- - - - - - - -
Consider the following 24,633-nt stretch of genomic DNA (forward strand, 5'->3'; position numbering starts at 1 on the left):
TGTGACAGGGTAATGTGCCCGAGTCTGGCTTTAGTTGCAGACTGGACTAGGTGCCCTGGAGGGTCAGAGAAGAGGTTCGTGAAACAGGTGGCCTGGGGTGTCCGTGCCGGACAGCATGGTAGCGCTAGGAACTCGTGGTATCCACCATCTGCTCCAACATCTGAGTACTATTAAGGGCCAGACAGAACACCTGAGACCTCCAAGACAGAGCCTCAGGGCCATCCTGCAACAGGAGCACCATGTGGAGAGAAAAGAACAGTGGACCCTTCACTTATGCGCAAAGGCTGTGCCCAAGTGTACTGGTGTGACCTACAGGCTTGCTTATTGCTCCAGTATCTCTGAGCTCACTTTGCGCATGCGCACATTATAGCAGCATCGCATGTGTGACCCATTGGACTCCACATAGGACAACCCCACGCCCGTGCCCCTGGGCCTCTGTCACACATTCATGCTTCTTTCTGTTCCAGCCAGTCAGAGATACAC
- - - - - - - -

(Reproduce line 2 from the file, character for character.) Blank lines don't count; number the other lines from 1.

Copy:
TGTGACAGGGTAATGTGCCCGAGTCTGGCTTTAGTTGCAGACTGGACTAGGTGCCCTGGAGGGTCAGAGAAGAGGTTCGTGAAACAGGTGGCCTGGGGTGTCCGTGCCGGACAGCATGGTAGCGCTAGGAACTCGTGGTATCCACCATCTGCTCCAACATCTGAGTACTATTAAGGGCCAGACAGAACACCTGAGACCTCCAAGACAGAGCCTCAGGGCCATCCTGCAACAGGAGCACCATGTGGAGAGAAAAGAACAGTGGACCCTTCACTTATGCGCAAAGGCTGTGCCCAAGTGTACTGGTGTGACCTACAGGCTTGCTTATTGCTCCAGTATCTCTGAGCTCACTTTGCGCATGCGCACATTATAGCAGCATCGCATGTGTGACCCATTGGACTCCACATAGGACAACCCCACGCCCGTGCCCCTGGGCCTCTGTCACACATTCATGCTTCTTTCTGTTCCAGCCAGTCAGAGATACAC